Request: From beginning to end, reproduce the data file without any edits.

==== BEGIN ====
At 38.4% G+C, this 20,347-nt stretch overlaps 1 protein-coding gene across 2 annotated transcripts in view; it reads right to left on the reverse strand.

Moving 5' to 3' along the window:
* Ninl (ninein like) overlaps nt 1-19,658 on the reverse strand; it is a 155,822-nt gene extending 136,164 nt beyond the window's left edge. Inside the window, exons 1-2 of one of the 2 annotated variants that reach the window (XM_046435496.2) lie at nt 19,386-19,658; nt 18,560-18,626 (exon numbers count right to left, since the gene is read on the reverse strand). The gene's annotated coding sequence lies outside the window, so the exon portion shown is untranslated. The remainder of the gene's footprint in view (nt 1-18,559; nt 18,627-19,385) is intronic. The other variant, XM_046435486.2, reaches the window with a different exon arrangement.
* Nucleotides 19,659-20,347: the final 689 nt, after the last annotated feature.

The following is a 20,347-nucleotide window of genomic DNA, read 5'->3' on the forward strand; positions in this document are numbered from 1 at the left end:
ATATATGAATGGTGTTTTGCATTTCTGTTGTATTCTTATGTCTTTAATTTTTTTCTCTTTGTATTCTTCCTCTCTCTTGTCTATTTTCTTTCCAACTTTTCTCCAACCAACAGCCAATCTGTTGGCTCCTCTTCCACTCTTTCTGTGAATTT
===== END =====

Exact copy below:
At 38.4% G+C, this 20,347-nt stretch overlaps 1 protein-coding gene across 2 annotated transcripts in view; it reads right to left on the reverse strand.

Moving 5' to 3' along the window:
* Ninl (ninein like) overlaps nt 1-19,658 on the reverse strand; it is a 155,822-nt gene extending 136,164 nt beyond the window's left edge. Inside the window, exons 1-2 of one of the 2 annotated variants that reach the window (XM_046435496.2) lie at nt 19,386-19,658; nt 18,560-18,626 (exon numbers count right to left, since the gene is read on the reverse strand). The gene's annotated coding sequence lies outside the window, so the exon portion shown is untranslated. The remainder of the gene's footprint in view (nt 1-18,559; nt 18,627-19,385) is intronic. The other variant, XM_046435486.2, reaches the window with a different exon arrangement.
* Nucleotides 19,659-20,347: the final 689 nt, after the last annotated feature.

The following is a 20,347-nucleotide window of genomic DNA, read 5'->3' on the forward strand; positions in this document are numbered from 1 at the left end:
ATATATGAATGGTGTTTTGCATTTCTGTTGTATTCTTATGTCTTTAATTTTTTTCTCTTTGTATTCTTCCTCTCTCTTGTCTATTTTCTTTCCAACTTTTCTCCAACCAACAGCCAATCTGTTGGCTCCTCTTCCACTCTTTCTGTGAATTT